RE: Multilingual Documents [was: HTML forms and UTF-8]

From: Chris Pratley (
Date: Mon Nov 22 1999 - 20:59:13 EST

Just to clarify, please note that I did not mean to limit my definition of
"multilingual document" to side-by side translations or similar "dual
language" documents. The customer research we did showed that true
"multilingual documents" are far in the minority, whether they are side by
side translations or simply include a single word from another language. The
one exception is when the author's name is included, since people's names
are often "foreign" to the language of the document they are authoring. In
fact, the necessity of supporting the author's name in different scripts in
both the document and the meta properties of the document were major
requests in early versions of Word. (e.g. Greek for EC documents)

However, the point stands that in the real world, documents that mix small
or large amounts of two or more languages are relatively rare compared to
those that don't. This statement makes no comment on the absolute numbers of
both types of documents (they both number somewhere in the hundreds of
thousands to many millions, but the ratio is somewhere in the order of 10-1
to 100-1 in favour of monolingual if you ignore author's name). And of
course there will always be anecdotal evidence that people do anything -
extrapolating from anecdotes is a dangerous game. I myself use Japanese
occasionally in my English documents but I know from our own research that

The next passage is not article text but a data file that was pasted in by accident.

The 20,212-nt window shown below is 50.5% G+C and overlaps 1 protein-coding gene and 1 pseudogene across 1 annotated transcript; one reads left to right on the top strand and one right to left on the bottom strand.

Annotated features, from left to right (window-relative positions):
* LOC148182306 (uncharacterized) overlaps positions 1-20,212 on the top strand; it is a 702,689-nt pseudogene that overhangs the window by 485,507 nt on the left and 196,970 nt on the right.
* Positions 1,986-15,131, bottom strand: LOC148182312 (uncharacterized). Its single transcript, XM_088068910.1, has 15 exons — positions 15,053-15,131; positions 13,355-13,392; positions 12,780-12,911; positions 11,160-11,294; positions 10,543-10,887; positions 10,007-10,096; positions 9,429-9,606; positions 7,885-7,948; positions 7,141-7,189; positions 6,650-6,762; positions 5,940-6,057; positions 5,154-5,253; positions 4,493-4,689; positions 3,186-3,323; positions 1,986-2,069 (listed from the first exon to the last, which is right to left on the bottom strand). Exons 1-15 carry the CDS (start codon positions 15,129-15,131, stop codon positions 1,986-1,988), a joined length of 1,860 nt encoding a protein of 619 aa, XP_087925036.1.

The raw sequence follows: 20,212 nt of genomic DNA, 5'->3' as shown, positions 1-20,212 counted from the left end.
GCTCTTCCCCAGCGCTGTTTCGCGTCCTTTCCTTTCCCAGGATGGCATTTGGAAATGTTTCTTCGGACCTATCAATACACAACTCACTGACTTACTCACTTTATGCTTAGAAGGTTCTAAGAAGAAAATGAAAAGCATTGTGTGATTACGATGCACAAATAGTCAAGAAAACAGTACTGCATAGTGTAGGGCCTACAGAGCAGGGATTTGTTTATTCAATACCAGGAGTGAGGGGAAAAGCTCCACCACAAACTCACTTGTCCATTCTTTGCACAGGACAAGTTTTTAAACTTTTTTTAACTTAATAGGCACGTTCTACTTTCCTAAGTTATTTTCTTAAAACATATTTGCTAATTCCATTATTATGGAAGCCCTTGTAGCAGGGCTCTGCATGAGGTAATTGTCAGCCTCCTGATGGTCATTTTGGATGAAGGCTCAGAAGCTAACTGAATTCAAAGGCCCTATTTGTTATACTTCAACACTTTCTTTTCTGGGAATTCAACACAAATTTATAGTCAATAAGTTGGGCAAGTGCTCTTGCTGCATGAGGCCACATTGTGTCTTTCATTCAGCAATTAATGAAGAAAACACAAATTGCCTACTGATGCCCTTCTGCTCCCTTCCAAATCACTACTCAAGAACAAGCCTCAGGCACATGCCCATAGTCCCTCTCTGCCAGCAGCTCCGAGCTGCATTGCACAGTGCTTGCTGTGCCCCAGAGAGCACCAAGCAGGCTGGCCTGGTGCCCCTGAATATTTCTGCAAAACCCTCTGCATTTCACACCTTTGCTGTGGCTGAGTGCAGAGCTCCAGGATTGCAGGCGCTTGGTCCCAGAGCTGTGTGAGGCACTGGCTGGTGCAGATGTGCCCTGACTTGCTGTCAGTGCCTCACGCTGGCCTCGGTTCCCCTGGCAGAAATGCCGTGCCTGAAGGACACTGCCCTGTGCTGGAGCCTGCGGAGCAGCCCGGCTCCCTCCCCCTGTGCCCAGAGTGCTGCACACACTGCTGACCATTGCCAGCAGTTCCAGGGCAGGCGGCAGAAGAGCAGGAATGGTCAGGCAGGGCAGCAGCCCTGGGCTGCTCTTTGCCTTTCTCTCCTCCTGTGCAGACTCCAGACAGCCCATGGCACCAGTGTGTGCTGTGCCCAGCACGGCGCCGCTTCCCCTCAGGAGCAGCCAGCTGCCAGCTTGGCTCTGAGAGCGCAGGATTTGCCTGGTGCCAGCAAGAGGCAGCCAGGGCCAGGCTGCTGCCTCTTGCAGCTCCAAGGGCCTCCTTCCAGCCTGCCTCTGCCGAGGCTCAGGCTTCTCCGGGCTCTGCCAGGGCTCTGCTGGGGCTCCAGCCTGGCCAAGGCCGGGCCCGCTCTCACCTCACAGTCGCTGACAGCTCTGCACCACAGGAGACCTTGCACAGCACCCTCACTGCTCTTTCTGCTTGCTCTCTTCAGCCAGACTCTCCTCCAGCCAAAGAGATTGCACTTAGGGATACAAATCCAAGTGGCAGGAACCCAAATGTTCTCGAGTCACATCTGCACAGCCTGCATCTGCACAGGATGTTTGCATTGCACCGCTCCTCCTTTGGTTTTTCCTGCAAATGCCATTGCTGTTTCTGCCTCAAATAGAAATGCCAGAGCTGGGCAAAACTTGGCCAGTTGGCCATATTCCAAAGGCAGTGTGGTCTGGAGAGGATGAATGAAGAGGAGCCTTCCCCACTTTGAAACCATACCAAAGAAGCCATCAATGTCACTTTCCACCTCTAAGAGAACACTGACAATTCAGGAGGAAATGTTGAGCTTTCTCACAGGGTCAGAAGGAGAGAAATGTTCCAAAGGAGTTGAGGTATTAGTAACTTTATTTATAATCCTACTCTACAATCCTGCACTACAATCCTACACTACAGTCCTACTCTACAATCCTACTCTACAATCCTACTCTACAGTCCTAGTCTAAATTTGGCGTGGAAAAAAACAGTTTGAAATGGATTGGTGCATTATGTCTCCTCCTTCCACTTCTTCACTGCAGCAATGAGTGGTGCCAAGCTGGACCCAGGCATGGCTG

my usage is (again relatively speaking) quite rare outside Japan (yes,
schools and students and Japanese people living abroad do it, but these are
relatively small groups).

One relatively common "multilingual" case is mixing English (actually, Latin
script) with non-Latin script text (e.g. Greek, Russian, Japanese, Chinese,
Thai). Multilingual documents are still rare in those markets, but
multi-script (i.e. something plus Latin) are very common in areas where the
native language is not using Latin script. Whether names like "Microsoft",
or "Xerox" are any particular language is up to interpretation, but they are
definitely Latin script when written this way, and it is usually words of
this type that are the ones written in Latin script.

Chris Pratley
Lead Program Manager
Microsoft Office

-----Original Message-----
From: Martin Heijdra []
Sent: November 22, 1999 12:20 PM
To: Unicode List
Subject: Re: Multilingual Documents [was: HTML forms and UTF-8]

Actually, the fact that most texts are primarily in one language AND the
for multilingual capability are not necessarily in opposition. The vast
majority of documents I want to put on the Web are *written* in one language
(mainly, English) BUT with small parts (titles etc.) in other script
namely the various parts of CJK. Currently we still constantly have to use
gifs etc. to get the characters and all different diacritics right, because
the limitation of one encoding per page. Only when a reasonably full Unicode
capability and/or font can safely be assumed to be present (rather than some
having Chinese, some having Japanese, some having pan-European, some having
that) will the need for such awful gif and picture-solution for texts go

Becker, Joseph wrote:
> What Chris says matches the results of market studies we (Xerox) did on
> multilingual systems. It is globalization and connectivity that create
> value of one-world architecture; multilingual documents are a pleasant
> for those of us who need or enjoy them.
> Joe

Martin Heijdra
Gest Oriental Library
317 Palmer Hall
Princeton, NJ 08544

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